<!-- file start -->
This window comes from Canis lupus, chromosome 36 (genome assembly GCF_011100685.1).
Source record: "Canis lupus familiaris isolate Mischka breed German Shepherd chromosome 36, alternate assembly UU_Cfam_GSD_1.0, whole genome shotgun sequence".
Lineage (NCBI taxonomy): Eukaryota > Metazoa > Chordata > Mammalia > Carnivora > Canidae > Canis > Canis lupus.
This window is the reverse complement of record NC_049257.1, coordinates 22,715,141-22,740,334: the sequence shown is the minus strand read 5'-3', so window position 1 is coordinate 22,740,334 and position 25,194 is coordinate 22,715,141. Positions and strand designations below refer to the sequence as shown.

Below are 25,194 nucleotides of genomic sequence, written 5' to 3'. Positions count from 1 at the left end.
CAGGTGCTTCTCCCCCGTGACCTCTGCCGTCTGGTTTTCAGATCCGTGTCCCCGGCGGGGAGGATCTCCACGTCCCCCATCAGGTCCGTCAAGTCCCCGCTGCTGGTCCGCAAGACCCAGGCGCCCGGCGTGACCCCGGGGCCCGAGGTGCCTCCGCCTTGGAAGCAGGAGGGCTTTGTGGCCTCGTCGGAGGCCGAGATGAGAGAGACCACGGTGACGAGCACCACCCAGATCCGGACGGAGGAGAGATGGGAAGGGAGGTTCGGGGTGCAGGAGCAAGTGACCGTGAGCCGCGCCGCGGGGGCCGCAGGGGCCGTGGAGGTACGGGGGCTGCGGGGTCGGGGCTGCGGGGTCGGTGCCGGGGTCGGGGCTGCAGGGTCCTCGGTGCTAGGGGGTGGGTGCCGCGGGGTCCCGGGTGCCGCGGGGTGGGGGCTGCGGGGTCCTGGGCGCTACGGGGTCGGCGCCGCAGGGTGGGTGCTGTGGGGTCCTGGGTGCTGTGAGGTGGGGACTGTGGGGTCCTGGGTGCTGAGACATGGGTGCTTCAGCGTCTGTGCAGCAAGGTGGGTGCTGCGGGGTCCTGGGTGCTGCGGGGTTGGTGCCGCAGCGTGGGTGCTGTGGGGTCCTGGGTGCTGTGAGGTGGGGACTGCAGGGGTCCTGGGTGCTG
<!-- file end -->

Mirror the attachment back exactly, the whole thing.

This window comes from Canis lupus, chromosome 36 (genome assembly GCF_011100685.1).
Source record: "Canis lupus familiaris isolate Mischka breed German Shepherd chromosome 36, alternate assembly UU_Cfam_GSD_1.0, whole genome shotgun sequence".
Lineage (NCBI taxonomy): Eukaryota > Metazoa > Chordata > Mammalia > Carnivora > Canidae > Canis > Canis lupus.
This window is the reverse complement of record NC_049257.1, coordinates 22,715,141-22,740,334: the sequence shown is the minus strand read 5'-3', so window position 1 is coordinate 22,740,334 and position 25,194 is coordinate 22,715,141. Positions and strand designations below refer to the sequence as shown.

Below are 25,194 nucleotides of genomic sequence, written 5' to 3'. Positions count from 1 at the left end.
CAGGTGCTTCTCCCCCGTGACCTCTGCCGTCTGGTTTTCAGATCCGTGTCCCCGGCGGGGAGGATCTCCACGTCCCCCATCAGGTCCGTCAAGTCCCCGCTGCTGGTCCGCAAGACCCAGGCGCCCGGCGTGACCCCGGGGCCCGAGGTGCCTCCGCCTTGGAAGCAGGAGGGCTTTGTGGCCTCGTCGGAGGCCGAGATGAGAGAGACCACGGTGACGAGCACCACCCAGATCCGGACGGAGGAGAGATGGGAAGGGAGGTTCGGGGTGCAGGAGCAAGTGACCGTGAGCCGCGCCGCGGGGGCCGCAGGGGCCGTGGAGGTACGGGGGCTGCGGGGTCGGGGCTGCGGGGTCGGTGCCGGGGTCGGGGCTGCAGGGTCCTCGGTGCTAGGGGGTGGGTGCCGCGGGGTCCCGGGTGCCGCGGGGTGGGGGCTGCGGGGTCCTGGGCGCTACGGGGTCGGCGCCGCAGGGTGGGTGCTGTGGGGTCCTGGGTGCTGTGAGGTGGGGACTGTGGGGTCCTGGGTGCTGAGACATGGGTGCTTCAGCGTCTGTGCAGCAAGGTGGGTGCTGCGGGGTCCTGGGTGCTGCGGGGTTGGTGCCGCAGCGTGGGTGCTGTGGGGTCCTGGGTGCTGTGAGGTGGGGACTGCAGGGGTCCTGGGTGCTG